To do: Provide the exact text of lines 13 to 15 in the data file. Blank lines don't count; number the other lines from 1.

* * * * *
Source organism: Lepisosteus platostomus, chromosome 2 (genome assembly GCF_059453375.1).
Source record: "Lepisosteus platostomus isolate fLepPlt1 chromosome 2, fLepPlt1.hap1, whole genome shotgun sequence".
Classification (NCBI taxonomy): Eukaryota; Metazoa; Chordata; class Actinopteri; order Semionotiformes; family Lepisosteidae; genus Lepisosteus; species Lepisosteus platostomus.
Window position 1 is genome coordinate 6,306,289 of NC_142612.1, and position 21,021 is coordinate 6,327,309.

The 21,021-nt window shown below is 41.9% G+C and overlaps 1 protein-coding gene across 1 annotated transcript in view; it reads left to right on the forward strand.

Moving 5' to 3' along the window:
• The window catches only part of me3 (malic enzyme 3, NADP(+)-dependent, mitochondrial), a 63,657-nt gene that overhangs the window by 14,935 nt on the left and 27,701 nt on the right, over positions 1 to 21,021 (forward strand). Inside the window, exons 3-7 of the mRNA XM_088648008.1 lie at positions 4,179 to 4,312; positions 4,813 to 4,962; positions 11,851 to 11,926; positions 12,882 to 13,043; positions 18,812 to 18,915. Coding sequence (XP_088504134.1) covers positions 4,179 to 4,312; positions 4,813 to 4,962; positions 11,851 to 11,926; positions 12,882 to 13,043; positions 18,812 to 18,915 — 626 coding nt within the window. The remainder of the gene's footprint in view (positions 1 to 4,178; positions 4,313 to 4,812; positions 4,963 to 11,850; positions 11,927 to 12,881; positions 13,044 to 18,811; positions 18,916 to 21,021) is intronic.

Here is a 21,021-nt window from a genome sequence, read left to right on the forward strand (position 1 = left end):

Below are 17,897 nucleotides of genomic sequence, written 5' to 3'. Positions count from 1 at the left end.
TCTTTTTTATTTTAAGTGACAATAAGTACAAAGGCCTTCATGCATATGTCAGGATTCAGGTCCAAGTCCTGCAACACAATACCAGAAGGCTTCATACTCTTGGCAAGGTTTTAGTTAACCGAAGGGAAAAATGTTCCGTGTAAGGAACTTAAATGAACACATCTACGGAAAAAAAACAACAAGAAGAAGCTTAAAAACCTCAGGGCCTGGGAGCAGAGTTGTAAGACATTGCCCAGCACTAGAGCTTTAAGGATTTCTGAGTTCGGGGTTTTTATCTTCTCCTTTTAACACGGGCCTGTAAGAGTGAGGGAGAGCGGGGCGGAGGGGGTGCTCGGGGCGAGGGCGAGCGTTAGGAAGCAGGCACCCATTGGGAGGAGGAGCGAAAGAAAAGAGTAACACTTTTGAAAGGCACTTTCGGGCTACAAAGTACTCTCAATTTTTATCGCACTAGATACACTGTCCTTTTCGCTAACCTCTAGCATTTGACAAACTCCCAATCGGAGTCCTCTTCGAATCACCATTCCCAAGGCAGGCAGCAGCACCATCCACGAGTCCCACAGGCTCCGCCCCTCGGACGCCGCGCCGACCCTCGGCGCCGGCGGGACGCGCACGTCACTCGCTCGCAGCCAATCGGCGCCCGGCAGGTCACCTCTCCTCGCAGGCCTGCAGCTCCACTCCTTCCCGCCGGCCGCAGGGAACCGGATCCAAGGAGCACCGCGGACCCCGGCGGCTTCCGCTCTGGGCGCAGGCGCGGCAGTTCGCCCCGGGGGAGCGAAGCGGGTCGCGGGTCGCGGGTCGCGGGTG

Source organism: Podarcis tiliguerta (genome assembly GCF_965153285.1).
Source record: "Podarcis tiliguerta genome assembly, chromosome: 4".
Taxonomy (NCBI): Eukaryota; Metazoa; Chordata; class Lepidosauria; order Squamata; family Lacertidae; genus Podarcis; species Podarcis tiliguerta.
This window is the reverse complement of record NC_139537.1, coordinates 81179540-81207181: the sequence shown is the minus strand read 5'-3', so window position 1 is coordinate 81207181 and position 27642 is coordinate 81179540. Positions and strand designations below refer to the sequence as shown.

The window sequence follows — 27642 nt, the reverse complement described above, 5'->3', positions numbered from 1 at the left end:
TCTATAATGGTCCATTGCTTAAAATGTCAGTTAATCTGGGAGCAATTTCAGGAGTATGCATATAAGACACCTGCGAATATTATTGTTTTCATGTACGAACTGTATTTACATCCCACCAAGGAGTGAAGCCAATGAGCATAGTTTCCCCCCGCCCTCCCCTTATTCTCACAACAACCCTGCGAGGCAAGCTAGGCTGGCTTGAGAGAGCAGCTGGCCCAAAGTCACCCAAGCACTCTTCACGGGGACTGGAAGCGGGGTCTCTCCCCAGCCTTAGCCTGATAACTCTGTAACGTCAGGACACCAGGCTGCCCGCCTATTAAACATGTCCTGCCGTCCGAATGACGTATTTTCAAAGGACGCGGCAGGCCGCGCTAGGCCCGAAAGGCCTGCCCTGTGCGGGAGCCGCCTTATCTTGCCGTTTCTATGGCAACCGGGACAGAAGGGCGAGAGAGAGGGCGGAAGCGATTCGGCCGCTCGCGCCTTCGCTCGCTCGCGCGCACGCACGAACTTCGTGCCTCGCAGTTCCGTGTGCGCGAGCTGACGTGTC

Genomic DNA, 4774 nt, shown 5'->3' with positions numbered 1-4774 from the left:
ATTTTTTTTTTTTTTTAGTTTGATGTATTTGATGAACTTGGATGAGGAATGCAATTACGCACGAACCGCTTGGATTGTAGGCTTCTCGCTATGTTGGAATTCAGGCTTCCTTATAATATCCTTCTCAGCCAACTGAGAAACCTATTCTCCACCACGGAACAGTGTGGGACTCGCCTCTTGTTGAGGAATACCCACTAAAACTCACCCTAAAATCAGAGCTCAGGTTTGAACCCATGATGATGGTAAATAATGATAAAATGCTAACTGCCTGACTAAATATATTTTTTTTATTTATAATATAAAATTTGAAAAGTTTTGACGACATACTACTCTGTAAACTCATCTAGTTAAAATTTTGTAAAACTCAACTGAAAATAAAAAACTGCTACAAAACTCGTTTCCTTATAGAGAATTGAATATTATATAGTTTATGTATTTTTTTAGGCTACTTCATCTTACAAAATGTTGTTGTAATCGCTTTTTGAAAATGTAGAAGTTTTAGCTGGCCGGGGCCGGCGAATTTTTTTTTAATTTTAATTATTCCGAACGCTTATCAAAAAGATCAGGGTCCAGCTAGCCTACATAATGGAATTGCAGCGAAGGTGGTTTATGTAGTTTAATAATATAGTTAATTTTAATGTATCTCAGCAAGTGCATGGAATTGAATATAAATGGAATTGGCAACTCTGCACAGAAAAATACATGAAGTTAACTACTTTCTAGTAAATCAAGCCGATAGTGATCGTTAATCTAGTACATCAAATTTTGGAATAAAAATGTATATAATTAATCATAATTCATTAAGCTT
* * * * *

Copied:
Taxonomy (NCBI): Eukaryota; Metazoa; Chordata; class Lepidosauria; order Squamata; family Lacertidae; genus Podarcis; species Podarcis tiliguerta.
This window is the reverse complement of record NC_139537.1, coordinates 81179540-81207181: the sequence shown is the minus strand read 5'-3', so window position 1 is coordinate 81207181 and position 27642 is coordinate 81179540. Positions and strand designations below refer to the sequence as shown.

The window sequence follows — 27642 nt, the reverse complement described above, 5'->3', positions numbered from 1 at the left end: